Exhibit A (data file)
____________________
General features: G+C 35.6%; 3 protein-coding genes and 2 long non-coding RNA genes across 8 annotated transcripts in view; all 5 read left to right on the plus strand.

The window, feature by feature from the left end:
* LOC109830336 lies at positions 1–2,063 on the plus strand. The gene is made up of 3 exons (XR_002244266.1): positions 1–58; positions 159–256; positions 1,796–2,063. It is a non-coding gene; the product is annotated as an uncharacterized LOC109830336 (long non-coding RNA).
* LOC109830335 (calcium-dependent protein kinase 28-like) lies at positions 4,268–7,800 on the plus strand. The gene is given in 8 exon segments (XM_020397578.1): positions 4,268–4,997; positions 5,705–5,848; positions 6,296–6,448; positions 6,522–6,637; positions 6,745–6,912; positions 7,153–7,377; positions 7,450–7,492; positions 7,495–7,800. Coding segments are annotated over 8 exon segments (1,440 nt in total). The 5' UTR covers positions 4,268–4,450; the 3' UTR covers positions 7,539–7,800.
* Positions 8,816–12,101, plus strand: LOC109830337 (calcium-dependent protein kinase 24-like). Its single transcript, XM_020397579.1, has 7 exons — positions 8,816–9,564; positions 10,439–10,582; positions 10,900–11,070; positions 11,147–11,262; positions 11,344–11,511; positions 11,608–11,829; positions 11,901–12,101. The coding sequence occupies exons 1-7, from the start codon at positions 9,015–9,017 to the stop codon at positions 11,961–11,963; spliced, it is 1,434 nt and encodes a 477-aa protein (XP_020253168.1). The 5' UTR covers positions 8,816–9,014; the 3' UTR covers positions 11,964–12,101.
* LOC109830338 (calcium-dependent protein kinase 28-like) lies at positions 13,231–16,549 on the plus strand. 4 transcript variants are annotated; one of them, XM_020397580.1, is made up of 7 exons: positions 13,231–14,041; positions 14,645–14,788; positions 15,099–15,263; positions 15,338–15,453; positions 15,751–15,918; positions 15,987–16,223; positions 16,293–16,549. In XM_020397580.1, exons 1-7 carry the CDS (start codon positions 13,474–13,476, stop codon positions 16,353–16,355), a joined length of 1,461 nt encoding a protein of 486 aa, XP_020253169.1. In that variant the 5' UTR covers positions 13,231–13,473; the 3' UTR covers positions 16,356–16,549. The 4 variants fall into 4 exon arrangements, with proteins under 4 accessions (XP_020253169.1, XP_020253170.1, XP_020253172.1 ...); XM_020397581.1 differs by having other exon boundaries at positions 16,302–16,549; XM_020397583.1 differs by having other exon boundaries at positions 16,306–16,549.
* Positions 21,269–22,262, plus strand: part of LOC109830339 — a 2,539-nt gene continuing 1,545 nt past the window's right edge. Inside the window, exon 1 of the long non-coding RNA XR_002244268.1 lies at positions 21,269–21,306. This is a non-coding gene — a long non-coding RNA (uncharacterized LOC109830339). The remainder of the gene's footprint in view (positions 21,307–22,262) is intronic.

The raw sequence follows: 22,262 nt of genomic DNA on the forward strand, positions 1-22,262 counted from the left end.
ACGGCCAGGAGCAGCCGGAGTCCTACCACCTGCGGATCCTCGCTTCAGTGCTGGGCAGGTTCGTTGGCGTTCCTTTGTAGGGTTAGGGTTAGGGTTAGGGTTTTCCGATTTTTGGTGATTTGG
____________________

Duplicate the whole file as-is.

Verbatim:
General features: G+C 35.6%; 3 protein-coding genes and 2 long non-coding RNA genes across 8 annotated transcripts in view; all 5 read left to right on the plus strand.

The window, feature by feature from the left end:
* LOC109830336 lies at positions 1–2,063 on the plus strand. The gene is made up of 3 exons (XR_002244266.1): positions 1–58; positions 159–256; positions 1,796–2,063. It is a non-coding gene; the product is annotated as an uncharacterized LOC109830336 (long non-coding RNA).
* LOC109830335 (calcium-dependent protein kinase 28-like) lies at positions 4,268–7,800 on the plus strand. The gene is given in 8 exon segments (XM_020397578.1): positions 4,268–4,997; positions 5,705–5,848; positions 6,296–6,448; positions 6,522–6,637; positions 6,745–6,912; positions 7,153–7,377; positions 7,450–7,492; positions 7,495–7,800. Coding segments are annotated over 8 exon segments (1,440 nt in total). The 5' UTR covers positions 4,268–4,450; the 3' UTR covers positions 7,539–7,800.
* Positions 8,816–12,101, plus strand: LOC109830337 (calcium-dependent protein kinase 24-like). Its single transcript, XM_020397579.1, has 7 exons — positions 8,816–9,564; positions 10,439–10,582; positions 10,900–11,070; positions 11,147–11,262; positions 11,344–11,511; positions 11,608–11,829; positions 11,901–12,101. The coding sequence occupies exons 1-7, from the start codon at positions 9,015–9,017 to the stop codon at positions 11,961–11,963; spliced, it is 1,434 nt and encodes a 477-aa protein (XP_020253168.1). The 5' UTR covers positions 8,816–9,014; the 3' UTR covers positions 11,964–12,101.
* LOC109830338 (calcium-dependent protein kinase 28-like) lies at positions 13,231–16,549 on the plus strand. 4 transcript variants are annotated; one of them, XM_020397580.1, is made up of 7 exons: positions 13,231–14,041; positions 14,645–14,788; positions 15,099–15,263; positions 15,338–15,453; positions 15,751–15,918; positions 15,987–16,223; positions 16,293–16,549. In XM_020397580.1, exons 1-7 carry the CDS (start codon positions 13,474–13,476, stop codon positions 16,353–16,355), a joined length of 1,461 nt encoding a protein of 486 aa, XP_020253169.1. In that variant the 5' UTR covers positions 13,231–13,473; the 3' UTR covers positions 16,356–16,549. The 4 variants fall into 4 exon arrangements, with proteins under 4 accessions (XP_020253169.1, XP_020253170.1, XP_020253172.1 ...); XM_020397581.1 differs by having other exon boundaries at positions 16,302–16,549; XM_020397583.1 differs by having other exon boundaries at positions 16,306–16,549.
* Positions 21,269–22,262, plus strand: part of LOC109830339 — a 2,539-nt gene continuing 1,545 nt past the window's right edge. Inside the window, exon 1 of the long non-coding RNA XR_002244268.1 lies at positions 21,269–21,306. This is a non-coding gene — a long non-coding RNA (uncharacterized LOC109830339). The remainder of the gene's footprint in view (positions 21,307–22,262) is intronic.

The raw sequence follows: 22,262 nt of genomic DNA on the forward strand, positions 1-22,262 counted from the left end.
ACGGCCAGGAGCAGCCGGAGTCCTACCACCTGCGGATCCTCGCTTCAGTGCTGGGCAGGTTCGTTGGCGTTCCTTTGTAGGGTTAGGGTTAGGGTTAGGGTTTTCCGATTTTTGGTGATTTGG